Germany and the Eastern Partnership After the Ukraine Crisis
The conflict in and about Ukraine has catapulted the European Union's Eastern Partnership (EaP) into the limelight of international attention. Belittled as a bureaucratic and technical policy instrument, the European Neighbourhood Policy and the EaP as its Eastern regional dimension have within the course of a few months gained unexpected geopolitical significance.
By the same token, Germany – initially reluctant to be at the forefront of the Eastern Partnership initiative – has found itself at the centre of crisis-management efforts in Ukraine. This has, however, not resulted in a change of Germany's general position towards the EaP with regard to a possible membership perspective for the most advanced countries. For Germany, the EaP remains a tool of Ordnungspolitik – projecting order in the neighbourhood – and not a pre-accession instrument. The 2015 ENP review reflects Germany’s position: It offers no indication of a possible membership perspective and only limited additional incentives for the associated countries Ukraine, Georgia and Moldova. From a German perspective, EU support should focus more on strengthening conditionality to avoid a backsliding in associated countries and less on additional financial incentives or cooperation formats. Despite the conflict in Ukraine, Germany remains convinced that stabilisation in the neighbourhood can only be achieved with and not against Russia.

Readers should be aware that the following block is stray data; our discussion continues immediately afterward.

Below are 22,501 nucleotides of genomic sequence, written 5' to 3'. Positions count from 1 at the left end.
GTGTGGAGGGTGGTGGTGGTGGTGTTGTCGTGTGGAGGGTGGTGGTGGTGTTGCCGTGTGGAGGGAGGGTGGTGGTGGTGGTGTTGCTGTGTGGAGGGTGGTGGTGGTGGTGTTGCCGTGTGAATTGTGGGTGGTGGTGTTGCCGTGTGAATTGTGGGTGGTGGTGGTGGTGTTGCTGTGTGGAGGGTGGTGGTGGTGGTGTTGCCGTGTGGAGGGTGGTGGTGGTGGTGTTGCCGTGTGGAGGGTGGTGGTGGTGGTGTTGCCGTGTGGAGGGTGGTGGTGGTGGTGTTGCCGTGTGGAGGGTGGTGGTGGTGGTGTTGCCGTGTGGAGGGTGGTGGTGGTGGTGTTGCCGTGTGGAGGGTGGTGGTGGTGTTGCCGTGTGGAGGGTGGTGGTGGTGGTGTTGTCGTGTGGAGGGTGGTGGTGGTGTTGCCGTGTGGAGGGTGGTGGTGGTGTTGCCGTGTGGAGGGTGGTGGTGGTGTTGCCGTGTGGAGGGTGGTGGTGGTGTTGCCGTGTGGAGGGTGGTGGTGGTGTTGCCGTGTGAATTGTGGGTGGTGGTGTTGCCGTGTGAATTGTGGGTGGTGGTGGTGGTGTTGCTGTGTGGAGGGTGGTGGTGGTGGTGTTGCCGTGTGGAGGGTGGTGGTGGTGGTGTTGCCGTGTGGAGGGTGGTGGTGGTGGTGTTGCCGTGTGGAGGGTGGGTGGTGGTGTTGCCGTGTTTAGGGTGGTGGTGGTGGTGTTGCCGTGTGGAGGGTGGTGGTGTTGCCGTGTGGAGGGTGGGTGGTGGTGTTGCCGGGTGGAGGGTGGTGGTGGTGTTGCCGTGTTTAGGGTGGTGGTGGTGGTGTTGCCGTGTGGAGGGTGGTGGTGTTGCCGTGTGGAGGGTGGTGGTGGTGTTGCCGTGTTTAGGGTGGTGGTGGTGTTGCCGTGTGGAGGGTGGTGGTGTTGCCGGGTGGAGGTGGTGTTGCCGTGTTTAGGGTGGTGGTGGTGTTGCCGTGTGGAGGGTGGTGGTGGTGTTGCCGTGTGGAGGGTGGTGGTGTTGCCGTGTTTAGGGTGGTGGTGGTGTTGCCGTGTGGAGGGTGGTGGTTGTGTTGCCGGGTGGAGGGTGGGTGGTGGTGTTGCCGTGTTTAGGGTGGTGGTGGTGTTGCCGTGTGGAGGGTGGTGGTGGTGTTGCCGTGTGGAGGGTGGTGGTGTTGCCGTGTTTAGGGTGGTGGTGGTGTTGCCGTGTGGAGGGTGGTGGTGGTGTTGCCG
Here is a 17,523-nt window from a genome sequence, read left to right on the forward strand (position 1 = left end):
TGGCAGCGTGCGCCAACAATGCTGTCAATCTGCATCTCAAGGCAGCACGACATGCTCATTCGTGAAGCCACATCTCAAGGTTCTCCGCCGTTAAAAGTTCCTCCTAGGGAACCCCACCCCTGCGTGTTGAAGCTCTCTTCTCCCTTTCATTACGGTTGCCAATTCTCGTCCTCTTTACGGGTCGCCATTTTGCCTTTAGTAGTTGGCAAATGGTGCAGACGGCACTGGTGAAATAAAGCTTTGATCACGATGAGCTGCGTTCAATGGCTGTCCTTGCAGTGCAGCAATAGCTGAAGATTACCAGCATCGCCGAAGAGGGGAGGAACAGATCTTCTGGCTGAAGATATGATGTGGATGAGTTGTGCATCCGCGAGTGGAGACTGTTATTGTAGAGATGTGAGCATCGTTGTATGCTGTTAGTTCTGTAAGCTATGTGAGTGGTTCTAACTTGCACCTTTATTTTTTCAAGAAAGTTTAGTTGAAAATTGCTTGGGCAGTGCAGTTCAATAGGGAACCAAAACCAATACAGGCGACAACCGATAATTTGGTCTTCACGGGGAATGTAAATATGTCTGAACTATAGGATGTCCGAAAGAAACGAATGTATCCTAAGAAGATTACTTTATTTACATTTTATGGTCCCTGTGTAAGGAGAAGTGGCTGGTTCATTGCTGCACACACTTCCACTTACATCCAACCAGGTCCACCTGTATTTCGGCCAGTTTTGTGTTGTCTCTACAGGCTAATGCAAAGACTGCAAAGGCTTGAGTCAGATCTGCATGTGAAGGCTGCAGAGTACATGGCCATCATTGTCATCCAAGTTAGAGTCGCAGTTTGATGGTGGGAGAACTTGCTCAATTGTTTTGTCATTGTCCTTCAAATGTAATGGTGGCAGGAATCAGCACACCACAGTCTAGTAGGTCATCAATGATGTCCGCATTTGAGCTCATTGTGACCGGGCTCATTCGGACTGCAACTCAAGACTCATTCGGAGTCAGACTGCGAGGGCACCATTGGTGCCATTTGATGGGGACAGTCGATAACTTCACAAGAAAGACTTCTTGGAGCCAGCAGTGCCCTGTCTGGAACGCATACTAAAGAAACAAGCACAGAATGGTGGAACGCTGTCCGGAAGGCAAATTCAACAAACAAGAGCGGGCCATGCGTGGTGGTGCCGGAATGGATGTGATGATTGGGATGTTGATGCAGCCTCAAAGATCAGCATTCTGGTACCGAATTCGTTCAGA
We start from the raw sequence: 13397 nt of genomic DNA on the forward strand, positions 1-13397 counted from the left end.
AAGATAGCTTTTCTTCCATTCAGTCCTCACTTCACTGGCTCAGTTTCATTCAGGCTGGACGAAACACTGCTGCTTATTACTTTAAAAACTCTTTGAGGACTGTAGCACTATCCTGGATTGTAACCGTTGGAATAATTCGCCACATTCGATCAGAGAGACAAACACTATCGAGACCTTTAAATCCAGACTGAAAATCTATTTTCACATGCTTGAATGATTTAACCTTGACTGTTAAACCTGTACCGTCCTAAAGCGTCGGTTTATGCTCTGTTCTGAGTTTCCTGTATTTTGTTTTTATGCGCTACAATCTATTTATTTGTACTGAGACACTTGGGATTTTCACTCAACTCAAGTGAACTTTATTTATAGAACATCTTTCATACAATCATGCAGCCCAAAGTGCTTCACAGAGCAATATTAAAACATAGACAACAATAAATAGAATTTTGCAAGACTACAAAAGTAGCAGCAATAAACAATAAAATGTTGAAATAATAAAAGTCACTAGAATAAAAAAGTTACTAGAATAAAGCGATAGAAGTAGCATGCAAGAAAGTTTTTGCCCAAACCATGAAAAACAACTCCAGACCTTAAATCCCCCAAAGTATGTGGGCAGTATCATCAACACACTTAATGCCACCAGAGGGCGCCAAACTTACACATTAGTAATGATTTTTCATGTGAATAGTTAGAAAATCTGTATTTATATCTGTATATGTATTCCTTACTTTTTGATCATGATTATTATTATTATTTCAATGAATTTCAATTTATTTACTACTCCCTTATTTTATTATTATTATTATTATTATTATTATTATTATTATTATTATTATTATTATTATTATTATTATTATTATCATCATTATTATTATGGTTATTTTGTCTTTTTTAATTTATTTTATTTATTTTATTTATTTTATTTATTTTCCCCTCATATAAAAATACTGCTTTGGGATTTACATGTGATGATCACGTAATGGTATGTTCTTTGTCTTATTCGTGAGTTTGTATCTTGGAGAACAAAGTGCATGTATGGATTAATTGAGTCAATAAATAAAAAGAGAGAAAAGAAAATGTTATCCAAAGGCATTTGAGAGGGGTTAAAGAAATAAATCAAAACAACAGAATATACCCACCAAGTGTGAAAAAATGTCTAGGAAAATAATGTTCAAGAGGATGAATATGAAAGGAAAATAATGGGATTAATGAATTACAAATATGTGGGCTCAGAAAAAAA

Whether this approach is sufficient to drive the transformation process and provide stability in the neighbourhood, given Russia's increasing assertiveness, remains to be seen. For non-associated countries (Armenia, Belarus and Azerbaijan), the transformative aspirations of the ENP were given up for a more pragmatic and transactional approach: differentiated cooperation offers these countries a new channel to engage with the EU beyond Association Agreements/Deep and Comprehensive Free Trade Areas (DCFTAs). For Ukraine, the test for German leadership beyond crisis management will be what more Germany can do if Minsk II is not implemented and the conflict in Eastern Ukraine becomes yet another protracted and unresolved conflict in the neighbourhood.